The next area in my series on IoT Device Security Considerations and Security Layers is the User Interface.
Many IoT solutions may just have a standard Web interface to a back end system where IoT Devices and Sensors can be controlled. There is already a lot of documentation on good practices for the Web front end.
In some cases the User Interface may be on the IoT device or not delivered over a Web interface. In these cases many of the good practices for Web front ends can still be applied.
Here are a few of the main considerations:
User experience is key to any system, however security is as well. When designing your User Interface you should consider the functionality needed to what the user requirements are, keeping the design slick reduces options for hackers to exploit.
Following good code practices and testing will help in this area.
Identification and Authentication
Most applications these days requires a form of log on and password to links into another system for identification such as AD, LDAP or SSO (Single Sign On).
Ensuring that a strong password policy is in place with rules such as:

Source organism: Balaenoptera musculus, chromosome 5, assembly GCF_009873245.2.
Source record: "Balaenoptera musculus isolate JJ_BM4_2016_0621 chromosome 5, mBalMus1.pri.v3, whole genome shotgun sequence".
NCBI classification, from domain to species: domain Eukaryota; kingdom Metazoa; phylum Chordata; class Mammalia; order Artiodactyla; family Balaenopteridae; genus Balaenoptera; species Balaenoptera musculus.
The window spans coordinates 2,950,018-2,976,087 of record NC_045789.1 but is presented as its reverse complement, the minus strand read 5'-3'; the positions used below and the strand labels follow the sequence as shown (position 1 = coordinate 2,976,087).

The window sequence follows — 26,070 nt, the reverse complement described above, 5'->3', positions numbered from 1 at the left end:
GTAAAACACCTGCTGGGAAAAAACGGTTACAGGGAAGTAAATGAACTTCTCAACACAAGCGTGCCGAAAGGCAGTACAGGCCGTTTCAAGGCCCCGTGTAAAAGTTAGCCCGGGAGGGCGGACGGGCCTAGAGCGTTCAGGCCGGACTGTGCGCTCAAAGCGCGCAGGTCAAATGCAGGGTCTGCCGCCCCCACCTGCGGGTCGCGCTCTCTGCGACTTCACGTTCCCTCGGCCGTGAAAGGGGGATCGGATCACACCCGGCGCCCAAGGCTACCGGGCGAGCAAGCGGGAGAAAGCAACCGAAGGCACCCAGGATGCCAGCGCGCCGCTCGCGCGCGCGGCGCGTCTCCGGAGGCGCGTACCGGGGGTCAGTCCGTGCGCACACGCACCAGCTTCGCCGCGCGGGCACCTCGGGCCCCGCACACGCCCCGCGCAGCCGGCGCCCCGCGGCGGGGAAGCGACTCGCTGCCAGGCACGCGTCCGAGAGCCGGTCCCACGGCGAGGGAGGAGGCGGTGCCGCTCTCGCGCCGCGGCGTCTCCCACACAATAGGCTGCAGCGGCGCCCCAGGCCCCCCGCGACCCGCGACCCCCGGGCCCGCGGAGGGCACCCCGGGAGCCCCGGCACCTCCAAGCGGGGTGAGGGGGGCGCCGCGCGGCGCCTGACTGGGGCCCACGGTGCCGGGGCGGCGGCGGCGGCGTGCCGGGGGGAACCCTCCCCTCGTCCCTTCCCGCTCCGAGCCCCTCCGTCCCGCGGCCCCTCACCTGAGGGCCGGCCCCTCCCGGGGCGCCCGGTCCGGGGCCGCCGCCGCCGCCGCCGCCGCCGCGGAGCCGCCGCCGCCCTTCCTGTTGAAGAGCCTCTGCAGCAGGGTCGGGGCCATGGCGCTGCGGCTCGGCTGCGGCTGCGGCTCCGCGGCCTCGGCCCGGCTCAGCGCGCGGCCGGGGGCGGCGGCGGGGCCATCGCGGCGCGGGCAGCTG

- At least 8 characters long
- Includes alphanumeric characters
- Different from previous password
- No complete words
- At least 1 upper case character
- At least 1 lower case character
- At least 1 number
- At least 1 special character
Some of these rules will depend if you are authenticating against an existing directory system and its current policies. you should consider changing them if they are not secure.
This in turn allows for the authentication of users against other methods such as a 2 factor.
Firstly ensuring that the application and interface have good error handling to reduce the number of messages that the user sees should something unexpected happen.
Secondly having simple well defined error messages reduces exposure of what systems you are running or the type of code that can appear in some errors.
Some further reading: